(6) Solicitation of quotations. (i) Solicitations for purchases under $5,000 may be solicited her orally or in writing. Data to support oral solicitations shall be in accordance with $ 13.603-2. Written solicitations should be used when (A) the sources are located outside the local area, (B) special specifications are involved, (C) a large number of items are included in a single proposed procurement, or (D) obtaining oral quotations is not considered efficient. Written solicitations for purchases under $5,000 shall be prepared in accordance with the following paragraph § 3-3603-50(b)(6)(ii).

(ii) Written solicitations should be used for all purchases estimated to be $5,000 up to $10,000. Standard Form 18, Request for Quotations, shall be used for written solicitation of quotations in accordance with $ 1-16.201.

a

Written competitive solicitations shall contain the following elements as a minimum.

(A) Specification or Statement of Work.

(B) Delivery schedule. (C) Quantity.

(D) Add the clauses as required by § 3-3.605-2(b)(3) and (4).

(E) Add the Certifications and Representations as required by 3-3.6052(b)(5).

(F) Cite the negotiation authority of 41 U.S.C. 252(c)(3).

(G) State the due date for receipt of quotations and include the provision prescribed by § 1-3.802-1 regarding consideration of late proposals.

(iii) Amendment of Request for Quotation-Prior to Closing Date.

(A) If after issuance of a request for quotations, but before the closing date of their receipt, it becomes necessary to make significant changes in quantity, specifications, delivery schedules or any change in closing dates, or to correct defect or ambiguity, such change shall be accomplished by issuance of an amendment to the request. Requests for quotations using the SF18 may be amended by letter. Oral requests for quotations may be amended orally.

(B) When it is considered necessary to issue an amendment to a request for quotations, the period of time remaining before closing and the need for extending this period by postponing the time set for closing must be considered. Where only a short time remains before the time set for closing, extension of time may be made by telegram or telephone. Such notification should be confirmed in the amendment.

(C) Any information given to one potential quoter concerning a request for quotations shall be furnished promptly to all other potential quoters in an amendment to the request, if such information necessary to potential quoters in submitting quotations, or if the lack of such information would be prejudicial to uninformed potential quoters.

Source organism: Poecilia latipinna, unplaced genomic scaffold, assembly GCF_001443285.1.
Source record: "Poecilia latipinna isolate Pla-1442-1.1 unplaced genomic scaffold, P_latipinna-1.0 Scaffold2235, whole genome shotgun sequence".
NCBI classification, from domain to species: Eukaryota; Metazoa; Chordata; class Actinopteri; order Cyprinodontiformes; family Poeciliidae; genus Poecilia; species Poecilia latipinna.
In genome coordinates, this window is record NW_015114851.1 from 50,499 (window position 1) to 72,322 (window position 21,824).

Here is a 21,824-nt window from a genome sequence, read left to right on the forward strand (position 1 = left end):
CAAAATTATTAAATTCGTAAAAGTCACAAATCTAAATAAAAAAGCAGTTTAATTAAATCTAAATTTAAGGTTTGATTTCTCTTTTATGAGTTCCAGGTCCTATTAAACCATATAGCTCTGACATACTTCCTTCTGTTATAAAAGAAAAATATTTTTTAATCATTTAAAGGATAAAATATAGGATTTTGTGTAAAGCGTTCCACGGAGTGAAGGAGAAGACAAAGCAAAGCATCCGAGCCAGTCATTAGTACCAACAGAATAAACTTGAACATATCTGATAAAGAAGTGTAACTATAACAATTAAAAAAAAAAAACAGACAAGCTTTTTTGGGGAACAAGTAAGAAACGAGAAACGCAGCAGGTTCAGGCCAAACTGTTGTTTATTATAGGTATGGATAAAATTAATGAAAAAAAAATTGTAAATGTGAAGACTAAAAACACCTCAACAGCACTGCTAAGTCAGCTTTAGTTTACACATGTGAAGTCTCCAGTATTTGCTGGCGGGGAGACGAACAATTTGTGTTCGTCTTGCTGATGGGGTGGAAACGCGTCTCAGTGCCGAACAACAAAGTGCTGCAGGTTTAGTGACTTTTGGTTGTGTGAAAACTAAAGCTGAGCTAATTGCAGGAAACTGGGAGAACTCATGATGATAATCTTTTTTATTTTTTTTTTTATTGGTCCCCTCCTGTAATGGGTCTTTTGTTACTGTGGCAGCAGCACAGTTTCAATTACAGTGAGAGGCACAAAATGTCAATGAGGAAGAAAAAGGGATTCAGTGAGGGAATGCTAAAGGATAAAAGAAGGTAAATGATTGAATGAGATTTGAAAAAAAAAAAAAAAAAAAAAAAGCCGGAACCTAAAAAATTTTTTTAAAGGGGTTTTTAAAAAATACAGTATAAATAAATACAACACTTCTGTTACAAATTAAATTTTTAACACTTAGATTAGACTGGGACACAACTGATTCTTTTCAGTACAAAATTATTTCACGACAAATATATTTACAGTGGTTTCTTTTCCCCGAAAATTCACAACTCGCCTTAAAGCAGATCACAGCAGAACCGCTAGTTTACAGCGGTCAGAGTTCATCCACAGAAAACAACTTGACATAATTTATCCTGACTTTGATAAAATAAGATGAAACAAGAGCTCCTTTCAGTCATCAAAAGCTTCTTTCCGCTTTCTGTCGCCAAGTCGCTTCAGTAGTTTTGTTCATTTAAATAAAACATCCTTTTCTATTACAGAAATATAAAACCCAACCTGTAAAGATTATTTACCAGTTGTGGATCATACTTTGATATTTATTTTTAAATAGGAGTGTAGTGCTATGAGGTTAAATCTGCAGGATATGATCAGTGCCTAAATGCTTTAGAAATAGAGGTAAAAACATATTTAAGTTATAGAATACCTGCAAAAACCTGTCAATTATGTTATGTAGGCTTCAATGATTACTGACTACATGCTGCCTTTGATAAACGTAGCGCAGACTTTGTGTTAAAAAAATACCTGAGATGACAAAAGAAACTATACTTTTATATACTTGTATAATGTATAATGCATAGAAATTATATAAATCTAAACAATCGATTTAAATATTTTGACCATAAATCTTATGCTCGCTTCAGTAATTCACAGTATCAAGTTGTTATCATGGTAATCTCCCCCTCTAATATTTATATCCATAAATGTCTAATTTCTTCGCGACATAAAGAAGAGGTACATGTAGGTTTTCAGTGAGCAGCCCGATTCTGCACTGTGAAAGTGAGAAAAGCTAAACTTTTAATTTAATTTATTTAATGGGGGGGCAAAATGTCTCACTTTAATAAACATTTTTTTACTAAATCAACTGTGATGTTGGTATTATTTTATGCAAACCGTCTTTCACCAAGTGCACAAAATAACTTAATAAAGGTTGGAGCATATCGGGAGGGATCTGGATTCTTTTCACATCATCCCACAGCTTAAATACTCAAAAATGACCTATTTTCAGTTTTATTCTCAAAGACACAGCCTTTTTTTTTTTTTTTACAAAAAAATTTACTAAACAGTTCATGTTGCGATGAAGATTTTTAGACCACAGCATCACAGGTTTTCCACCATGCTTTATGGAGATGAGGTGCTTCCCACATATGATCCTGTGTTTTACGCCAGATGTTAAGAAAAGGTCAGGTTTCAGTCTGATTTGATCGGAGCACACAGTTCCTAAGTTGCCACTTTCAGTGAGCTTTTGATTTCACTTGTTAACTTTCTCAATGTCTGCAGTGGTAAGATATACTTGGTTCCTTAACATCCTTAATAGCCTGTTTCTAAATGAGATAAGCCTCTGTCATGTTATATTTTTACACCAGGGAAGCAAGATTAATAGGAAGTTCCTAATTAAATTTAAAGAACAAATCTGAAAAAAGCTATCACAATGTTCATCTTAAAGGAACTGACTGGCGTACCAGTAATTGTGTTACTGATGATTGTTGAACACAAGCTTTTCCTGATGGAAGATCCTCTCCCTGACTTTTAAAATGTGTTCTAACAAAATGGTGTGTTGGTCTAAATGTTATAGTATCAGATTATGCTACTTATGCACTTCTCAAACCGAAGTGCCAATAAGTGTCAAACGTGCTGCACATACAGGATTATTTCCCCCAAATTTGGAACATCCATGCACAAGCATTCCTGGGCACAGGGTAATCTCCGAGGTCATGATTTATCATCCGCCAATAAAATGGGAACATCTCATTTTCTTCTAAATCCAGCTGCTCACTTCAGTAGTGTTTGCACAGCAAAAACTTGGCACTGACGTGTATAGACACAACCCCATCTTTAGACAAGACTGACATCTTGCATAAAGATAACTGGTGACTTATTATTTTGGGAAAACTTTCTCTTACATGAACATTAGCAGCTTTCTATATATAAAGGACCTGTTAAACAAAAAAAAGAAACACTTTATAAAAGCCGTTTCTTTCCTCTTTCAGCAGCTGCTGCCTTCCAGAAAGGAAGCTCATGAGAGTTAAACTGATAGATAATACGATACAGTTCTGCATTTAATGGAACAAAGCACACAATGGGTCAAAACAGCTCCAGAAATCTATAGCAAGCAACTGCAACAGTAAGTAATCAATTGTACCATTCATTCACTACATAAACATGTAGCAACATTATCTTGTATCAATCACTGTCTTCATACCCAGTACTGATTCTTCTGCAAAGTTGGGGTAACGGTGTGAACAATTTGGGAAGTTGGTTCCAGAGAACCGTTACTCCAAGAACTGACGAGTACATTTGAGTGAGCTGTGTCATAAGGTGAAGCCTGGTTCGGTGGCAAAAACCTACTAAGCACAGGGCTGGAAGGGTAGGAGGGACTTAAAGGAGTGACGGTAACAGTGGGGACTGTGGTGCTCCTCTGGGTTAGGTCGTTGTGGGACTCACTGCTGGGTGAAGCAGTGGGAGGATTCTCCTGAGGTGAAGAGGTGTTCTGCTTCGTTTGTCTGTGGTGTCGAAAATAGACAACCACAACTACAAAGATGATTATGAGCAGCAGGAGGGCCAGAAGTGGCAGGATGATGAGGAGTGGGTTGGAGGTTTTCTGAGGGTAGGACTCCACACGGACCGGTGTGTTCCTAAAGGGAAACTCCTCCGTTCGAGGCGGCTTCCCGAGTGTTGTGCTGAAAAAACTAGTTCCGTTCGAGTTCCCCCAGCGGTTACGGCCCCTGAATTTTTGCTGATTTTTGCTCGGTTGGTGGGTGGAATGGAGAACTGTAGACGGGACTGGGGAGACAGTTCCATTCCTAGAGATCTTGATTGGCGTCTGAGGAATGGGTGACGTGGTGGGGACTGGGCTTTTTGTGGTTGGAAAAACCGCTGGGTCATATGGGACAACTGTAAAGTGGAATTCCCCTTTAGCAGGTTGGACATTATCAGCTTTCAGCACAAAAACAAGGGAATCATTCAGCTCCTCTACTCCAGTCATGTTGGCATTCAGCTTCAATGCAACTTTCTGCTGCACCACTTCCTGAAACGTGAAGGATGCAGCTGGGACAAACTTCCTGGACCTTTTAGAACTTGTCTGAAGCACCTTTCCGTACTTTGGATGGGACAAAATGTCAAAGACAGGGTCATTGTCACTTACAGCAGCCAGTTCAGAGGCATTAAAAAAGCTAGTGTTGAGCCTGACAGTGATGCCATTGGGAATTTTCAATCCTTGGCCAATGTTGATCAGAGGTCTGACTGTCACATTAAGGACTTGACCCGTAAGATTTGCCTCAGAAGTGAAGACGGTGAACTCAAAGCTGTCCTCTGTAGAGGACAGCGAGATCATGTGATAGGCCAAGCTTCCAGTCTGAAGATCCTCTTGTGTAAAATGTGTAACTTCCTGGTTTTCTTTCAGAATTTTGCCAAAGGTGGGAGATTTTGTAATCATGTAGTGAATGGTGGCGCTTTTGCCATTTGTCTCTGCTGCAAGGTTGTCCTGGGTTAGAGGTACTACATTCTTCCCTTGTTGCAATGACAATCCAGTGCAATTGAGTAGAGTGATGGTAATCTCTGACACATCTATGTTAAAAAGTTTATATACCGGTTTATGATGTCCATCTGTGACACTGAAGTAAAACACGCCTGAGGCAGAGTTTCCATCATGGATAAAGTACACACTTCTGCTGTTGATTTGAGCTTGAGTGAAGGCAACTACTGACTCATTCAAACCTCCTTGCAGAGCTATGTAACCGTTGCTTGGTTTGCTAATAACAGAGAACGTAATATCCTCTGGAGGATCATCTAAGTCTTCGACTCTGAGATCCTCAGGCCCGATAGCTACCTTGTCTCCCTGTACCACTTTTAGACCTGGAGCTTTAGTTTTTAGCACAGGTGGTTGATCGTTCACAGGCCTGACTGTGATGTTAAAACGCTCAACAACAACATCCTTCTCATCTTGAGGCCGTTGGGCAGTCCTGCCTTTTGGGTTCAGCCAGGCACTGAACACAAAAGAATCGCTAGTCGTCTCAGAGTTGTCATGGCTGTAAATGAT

(7) Late quotations. The policy of $ 1-3.802-1, Consideration of Late Proposals, is made applicable by this regulation to written small purchase quo

tations received after the time set for receipt at the purchasing office. Any oral quotation received at the purchasing office after the time set for receipt shall not be accepted. Because late written quotations shall not be considered except as provided for in § 13.802-1 it is important to allow potential quoters enough time to submit their quotations.

(8) Selection of quoter for award. Awards will be made to the lowest responsible quoter.

(9) Evaluation of price. Some form of price or cost analysis should be made on each small purchase over $500 to determine that the proposed price is reasonable in accordance with the guidance in § 1-3.807-2. When competitive quotations are received and award is made to the lowest priced quoter, and the contracting officer concludes that the lowest price is reasonable, no written determination of price reasonableness is required. When other than the lowest quotation is used as the basis for the purchase, the reason(s) for rejecting the lower quotation shall be included in the purchase order file by notation on the worksheet or by a separate memorandum. When only one quotation is received, a written determination of price reasonableness is required.

(10) Award documents. (i) Small purchase awards shall generally be made using the Standard Form 147 in § 116.301-2. If special conditions require, a two party formal contract may be issued under $10,000.

(ii) Clauses required by 3-3.6052(b)(3) and (4) shall be incorporated in the SF-147 by reference or shall be physically attached.

(iii) Modifying a purchase order. (A) Standard Form 30 or other functionally equivalent forms shall be used to modify the purchase order for administrative or other changes.

(B) Modifications making administrative changes such as the correction of typographical errors, changes in paying office and changes in accounting and appropriation data do not require contractor acceptance. In addition, the issuance of no cost amended shipping instructions which modify unilateral purchase orders and which have been concurred in by the contrac